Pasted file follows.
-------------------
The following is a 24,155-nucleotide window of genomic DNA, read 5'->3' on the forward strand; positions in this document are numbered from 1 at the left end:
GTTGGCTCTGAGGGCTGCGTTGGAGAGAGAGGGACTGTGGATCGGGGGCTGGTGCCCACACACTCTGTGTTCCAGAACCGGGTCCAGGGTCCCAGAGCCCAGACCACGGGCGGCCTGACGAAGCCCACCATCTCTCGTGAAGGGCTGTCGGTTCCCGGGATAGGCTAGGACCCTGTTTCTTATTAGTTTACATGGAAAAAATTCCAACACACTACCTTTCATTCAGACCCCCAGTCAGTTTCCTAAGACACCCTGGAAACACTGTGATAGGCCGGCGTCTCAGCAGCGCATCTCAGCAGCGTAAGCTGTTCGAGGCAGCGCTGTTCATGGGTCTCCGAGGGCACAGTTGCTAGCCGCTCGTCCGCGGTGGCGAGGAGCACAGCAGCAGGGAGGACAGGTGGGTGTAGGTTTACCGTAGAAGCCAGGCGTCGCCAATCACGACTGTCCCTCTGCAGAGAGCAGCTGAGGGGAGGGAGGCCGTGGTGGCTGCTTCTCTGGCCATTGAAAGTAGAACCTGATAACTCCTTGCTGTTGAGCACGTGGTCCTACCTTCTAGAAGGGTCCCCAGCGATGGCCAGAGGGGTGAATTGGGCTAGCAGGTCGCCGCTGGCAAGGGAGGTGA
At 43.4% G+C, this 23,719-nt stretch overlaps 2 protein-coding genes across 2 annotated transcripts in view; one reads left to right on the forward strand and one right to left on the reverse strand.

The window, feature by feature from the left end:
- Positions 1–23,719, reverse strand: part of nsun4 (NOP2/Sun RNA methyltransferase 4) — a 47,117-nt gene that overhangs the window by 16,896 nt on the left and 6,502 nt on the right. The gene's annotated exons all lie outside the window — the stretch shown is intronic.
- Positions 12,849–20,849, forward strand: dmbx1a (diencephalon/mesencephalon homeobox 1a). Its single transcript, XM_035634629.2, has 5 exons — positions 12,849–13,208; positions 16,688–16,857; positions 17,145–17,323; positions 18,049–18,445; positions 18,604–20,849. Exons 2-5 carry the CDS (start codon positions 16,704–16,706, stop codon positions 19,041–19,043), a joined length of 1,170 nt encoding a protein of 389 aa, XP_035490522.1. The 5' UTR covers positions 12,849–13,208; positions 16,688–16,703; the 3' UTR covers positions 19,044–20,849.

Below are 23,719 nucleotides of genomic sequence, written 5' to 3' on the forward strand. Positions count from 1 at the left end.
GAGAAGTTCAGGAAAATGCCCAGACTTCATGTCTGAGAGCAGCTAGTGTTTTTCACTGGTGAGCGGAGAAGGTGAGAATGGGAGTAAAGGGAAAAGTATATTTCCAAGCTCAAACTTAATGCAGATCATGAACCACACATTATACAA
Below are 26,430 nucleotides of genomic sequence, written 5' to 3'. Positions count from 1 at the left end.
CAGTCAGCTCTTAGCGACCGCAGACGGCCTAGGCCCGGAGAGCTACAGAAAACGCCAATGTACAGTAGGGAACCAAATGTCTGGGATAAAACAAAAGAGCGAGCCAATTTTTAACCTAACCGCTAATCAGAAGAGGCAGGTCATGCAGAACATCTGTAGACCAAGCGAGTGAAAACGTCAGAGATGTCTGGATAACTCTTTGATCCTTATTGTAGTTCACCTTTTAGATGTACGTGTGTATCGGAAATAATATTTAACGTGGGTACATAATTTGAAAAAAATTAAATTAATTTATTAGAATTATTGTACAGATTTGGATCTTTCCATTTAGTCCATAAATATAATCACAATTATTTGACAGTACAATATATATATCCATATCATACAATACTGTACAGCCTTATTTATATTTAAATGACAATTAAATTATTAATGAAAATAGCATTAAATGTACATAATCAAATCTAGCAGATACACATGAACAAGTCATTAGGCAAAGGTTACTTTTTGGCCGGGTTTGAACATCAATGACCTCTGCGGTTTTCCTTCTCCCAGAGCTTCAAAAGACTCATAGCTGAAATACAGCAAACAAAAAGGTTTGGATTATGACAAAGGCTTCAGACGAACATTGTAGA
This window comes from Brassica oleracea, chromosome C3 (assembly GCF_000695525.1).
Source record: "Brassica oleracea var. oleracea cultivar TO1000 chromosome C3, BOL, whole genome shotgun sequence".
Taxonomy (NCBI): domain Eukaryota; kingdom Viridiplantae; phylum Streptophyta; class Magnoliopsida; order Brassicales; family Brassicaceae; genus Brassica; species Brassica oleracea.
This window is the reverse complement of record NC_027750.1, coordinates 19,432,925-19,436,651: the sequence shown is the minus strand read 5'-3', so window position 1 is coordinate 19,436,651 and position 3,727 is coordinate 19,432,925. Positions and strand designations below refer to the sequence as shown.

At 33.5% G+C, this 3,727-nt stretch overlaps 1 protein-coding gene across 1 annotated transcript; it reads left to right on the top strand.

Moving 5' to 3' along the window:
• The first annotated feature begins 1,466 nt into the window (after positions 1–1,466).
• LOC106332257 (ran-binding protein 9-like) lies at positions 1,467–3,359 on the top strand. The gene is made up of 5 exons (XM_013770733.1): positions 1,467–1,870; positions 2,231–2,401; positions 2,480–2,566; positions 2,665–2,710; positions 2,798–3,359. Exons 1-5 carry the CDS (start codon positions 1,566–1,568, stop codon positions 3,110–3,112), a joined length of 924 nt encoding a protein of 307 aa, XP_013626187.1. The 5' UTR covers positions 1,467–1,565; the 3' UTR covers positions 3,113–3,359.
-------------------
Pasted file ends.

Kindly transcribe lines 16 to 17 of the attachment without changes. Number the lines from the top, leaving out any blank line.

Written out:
Moving 5' to 3' along the window:
• The first annotated feature begins 1,466 nt into the window (after positions 1–1,466).